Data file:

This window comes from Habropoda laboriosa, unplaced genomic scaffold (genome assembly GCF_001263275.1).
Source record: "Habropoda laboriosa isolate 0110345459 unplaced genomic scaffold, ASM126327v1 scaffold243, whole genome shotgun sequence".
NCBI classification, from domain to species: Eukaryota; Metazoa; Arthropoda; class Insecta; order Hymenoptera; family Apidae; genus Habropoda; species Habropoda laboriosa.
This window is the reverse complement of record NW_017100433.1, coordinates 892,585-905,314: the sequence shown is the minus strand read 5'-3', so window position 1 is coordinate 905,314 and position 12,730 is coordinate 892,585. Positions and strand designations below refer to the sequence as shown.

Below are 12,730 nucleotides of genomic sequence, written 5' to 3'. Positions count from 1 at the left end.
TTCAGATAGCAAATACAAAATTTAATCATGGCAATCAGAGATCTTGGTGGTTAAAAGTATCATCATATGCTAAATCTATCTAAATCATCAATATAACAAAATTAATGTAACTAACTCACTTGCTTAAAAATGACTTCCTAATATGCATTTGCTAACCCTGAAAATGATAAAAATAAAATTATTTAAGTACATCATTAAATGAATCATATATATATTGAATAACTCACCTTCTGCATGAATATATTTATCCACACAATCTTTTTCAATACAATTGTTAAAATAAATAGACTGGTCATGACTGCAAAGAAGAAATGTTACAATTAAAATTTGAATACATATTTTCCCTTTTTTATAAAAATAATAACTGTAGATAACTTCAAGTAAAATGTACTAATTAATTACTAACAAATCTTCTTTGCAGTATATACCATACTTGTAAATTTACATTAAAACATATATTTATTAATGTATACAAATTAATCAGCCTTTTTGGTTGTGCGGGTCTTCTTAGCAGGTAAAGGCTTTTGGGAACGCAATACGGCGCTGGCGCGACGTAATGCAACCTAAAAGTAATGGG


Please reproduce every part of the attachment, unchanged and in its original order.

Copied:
This window comes from Habropoda laboriosa, unplaced genomic scaffold (genome assembly GCF_001263275.1).
Source record: "Habropoda laboriosa isolate 0110345459 unplaced genomic scaffold, ASM126327v1 scaffold243, whole genome shotgun sequence".
NCBI classification, from domain to species: Eukaryota; Metazoa; Arthropoda; class Insecta; order Hymenoptera; family Apidae; genus Habropoda; species Habropoda laboriosa.
This window is the reverse complement of record NW_017100433.1, coordinates 892,585-905,314: the sequence shown is the minus strand read 5'-3', so window position 1 is coordinate 905,314 and position 12,730 is coordinate 892,585. Positions and strand designations below refer to the sequence as shown.

Below are 12,730 nucleotides of genomic sequence, written 5' to 3'. Positions count from 1 at the left end.
TTCAGATAGCAAATACAAAATTTAATCATGGCAATCAGAGATCTTGGTGGTTAAAAGTATCATCATATGCTAAATCTATCTAAATCATCAATATAACAAAATTAATGTAACTAACTCACTTGCTTAAAAATGACTTCCTAATATGCATTTGCTAACCCTGAAAATGATAAAAATAAAATTATTTAAGTACATCATTAAATGAATCATATATATATTGAATAACTCACCTTCTGCATGAATATATTTATCCACACAATCTTTTTCAATACAATTGTTAAAATAAATAGACTGGTCATGACTGCAAAGAAGAAATGTTACAATTAAAATTTGAATACATATTTTCCCTTTTTTATAAAAATAATAACTGTAGATAACTTCAAGTAAAATGTACTAATTAATTACTAACAAATCTTCTTTGCAGTATATACCATACTTGTAAATTTACATTAAAACATATATTTATTAATGTATACAAATTAATCAGCCTTTTTGGTTGTGCGGGTCTTCTTAGCAGGTAAAGGCTTTTGGGAACGCAATACGGCGCTGGCGCGACGTAATGCAACCTAAAAGTAATGGG